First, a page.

Imjudo® (tremelimumab-actl – AstraZeneca) injection was approved by the U.S. Food and Drug Administration on Oct. 21, 2022. A cytotoxic T-lymphocyte–associated antigen 4(CTLA-4) inhibitor, it is indicated at the beginning of treatment for adult patients who have hepatocellular carcinoma (HCC) that cannot be removed by surgery. In a regimen called STRIDE (single tremelimumab, regular interval durvalumab), Imjudo is administered as a one-time intravenous (IV) infusion right before an IV dose of AstraZeneca’s programmed death ligand 1 (PD-L1) blocker, Imfinzi® (durvalumab). The recommended dose of Imjudo is 300mg for patients who weigh at least 30kg (66 pounds) followed by 1,500mg of Imfinzi. For those who weigh less, the dose of Imjudo is 4mg/kg and for Imfinzi 20mg/kg. Then, only Imfinzi continues to be administered once each month. Cost and distribution plans are not yet available for Imjudo, but its launch is expected by the middle of November. Although Imjudo presently has no other FDA approvals, Imfinzi additionally is approved for some lung and biliary tract cancers. Prescribing information for Imjudo is here and for Imfinzi, here.
At a Glance
- Brand (Generic) Name: Imjudo (tremelimumab-actl)
- Manufacturer: AstraZeneca
- Date Approved: Oct. 21, 2022
- Indication: the treatment of adult patients who have unresectable HCC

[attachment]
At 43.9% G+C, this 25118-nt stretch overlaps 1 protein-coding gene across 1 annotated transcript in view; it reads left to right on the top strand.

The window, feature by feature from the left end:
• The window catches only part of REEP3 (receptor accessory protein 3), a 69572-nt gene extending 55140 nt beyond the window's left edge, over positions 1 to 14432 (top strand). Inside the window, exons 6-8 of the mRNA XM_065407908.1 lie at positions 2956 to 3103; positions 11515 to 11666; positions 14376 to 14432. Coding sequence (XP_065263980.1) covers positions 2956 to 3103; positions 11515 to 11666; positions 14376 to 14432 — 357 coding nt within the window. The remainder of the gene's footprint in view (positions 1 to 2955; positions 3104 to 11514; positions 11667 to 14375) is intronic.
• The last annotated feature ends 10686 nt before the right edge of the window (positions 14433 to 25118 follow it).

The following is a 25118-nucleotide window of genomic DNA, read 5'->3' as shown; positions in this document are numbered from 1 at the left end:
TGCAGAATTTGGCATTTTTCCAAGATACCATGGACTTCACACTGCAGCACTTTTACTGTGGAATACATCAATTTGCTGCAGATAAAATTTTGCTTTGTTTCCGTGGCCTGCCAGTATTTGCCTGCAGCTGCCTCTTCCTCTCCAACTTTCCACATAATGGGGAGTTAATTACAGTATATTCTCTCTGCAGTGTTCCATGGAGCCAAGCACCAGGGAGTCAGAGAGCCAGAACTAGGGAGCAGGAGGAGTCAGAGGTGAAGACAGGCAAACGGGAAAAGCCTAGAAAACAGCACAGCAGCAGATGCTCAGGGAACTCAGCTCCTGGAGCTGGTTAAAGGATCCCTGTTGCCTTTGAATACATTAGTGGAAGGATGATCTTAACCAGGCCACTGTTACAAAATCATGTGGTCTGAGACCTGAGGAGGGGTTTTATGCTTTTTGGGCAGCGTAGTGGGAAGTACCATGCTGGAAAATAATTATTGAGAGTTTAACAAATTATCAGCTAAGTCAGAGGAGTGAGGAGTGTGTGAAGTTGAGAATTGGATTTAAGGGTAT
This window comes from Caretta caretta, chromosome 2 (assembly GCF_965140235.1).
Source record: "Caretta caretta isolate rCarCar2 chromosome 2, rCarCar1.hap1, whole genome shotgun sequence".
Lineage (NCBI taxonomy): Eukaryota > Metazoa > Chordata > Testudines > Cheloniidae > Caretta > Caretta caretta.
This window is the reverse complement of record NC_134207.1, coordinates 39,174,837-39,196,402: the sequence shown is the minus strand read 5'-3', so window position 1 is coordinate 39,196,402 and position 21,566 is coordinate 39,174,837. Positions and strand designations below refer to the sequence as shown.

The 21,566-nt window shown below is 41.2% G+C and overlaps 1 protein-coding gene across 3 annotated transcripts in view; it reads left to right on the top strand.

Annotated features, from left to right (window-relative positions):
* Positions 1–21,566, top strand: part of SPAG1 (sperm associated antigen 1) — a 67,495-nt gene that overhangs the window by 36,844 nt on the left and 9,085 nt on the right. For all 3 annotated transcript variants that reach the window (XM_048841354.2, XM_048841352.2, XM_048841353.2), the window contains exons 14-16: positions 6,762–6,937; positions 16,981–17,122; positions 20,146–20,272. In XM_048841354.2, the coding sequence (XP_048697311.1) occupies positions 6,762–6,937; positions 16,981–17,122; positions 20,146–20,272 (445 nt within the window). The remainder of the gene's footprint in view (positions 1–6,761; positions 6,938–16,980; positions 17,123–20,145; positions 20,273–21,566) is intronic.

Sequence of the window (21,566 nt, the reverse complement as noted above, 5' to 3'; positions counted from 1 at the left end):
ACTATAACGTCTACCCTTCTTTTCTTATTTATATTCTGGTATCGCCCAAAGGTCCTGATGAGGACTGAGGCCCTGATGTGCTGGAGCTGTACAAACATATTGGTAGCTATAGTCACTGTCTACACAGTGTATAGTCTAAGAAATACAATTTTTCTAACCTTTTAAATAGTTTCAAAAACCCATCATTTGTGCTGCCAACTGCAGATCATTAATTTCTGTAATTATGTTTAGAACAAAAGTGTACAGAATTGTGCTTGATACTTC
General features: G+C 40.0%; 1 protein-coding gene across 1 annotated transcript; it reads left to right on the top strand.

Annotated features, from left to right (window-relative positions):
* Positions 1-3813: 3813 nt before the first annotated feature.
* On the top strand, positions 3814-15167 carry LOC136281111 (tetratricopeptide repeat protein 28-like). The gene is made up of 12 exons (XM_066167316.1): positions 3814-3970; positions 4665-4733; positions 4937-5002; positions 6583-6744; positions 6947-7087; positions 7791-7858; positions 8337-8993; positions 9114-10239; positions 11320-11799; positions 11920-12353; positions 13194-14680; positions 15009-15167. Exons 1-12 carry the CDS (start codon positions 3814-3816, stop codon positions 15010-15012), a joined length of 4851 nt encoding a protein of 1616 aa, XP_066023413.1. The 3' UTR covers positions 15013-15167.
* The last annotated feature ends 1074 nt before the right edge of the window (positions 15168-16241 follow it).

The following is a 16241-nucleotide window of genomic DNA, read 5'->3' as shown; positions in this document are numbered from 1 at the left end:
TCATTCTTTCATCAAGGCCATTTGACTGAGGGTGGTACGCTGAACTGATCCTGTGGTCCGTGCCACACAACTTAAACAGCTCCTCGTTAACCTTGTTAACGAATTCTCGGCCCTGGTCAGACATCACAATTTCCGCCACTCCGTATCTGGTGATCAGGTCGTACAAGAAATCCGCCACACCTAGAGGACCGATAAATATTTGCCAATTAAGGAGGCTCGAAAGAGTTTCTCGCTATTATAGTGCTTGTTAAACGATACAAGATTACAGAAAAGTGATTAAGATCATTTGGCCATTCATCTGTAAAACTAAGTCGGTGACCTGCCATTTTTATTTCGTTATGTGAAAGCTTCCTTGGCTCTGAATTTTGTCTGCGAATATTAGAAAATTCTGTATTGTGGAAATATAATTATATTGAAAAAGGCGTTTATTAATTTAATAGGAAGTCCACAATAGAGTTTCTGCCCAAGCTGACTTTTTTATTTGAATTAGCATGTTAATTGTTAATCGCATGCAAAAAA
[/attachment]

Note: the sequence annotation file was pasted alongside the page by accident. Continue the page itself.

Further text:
- Dosage Forms Available: single-dose vials containing 25mg/1.25mL or 300mg/15mL for dilution and IV infusion
- Launch Date: by mid-November
- Estimated Annual Cost: Not yet available
- According to information from the American Cancer Society (ACS), around 41,000 U.S. adults are diagnosed with HCC each year – about twice as many men as women.
- Symptoms of HCC tend to be nonspecific in the early stages. Since many cases of HCC are not discovered until they are advanced, the five-year survival rate for late-stage cases averages less than 5%.
- Imjudo is a CTLA-4 inhibitor that blocks the activity of a protein on the surface of T cells to increase the spread of T cells within tumors and decrease tumor growth.
- In the open-label, phase III HIMALAYA clinical trial, over 1,300 previously untreated patients were given either the STRIDE regimen or sorafenib, an oral multi-kinase inhibitor that is widely used to treat HCC. Deaths declined by 22% more in the combination drug group and about 10% more of the patients who received Imjudo/Imfinzi survived after three years, as compared with patients who got sorafenib.
- The most common side effects among study participants were decreased appetite, diarrhea, fever, and rash/itching. In the STRIDE group, 8.2% of patients stopped treatment due to a serious adverse event versus 11% of those taking sorafenib.
- Currently, several targeted drugs, such as sorafenib and Lenvima® (lenvatinib) capsules, and immunotherapies, including Keytruda® (pembrolizumab) and Yervoy® (ipilimumab); are FDA approved to treat HCC. Some systemic or localized chemotherapies also may be used, although they typically are not as effective as other treatments. Other therapies may include radiation and surgery for some patients.
- Imjudo’s HCC indication was granted under the FDA’s Priority Review process.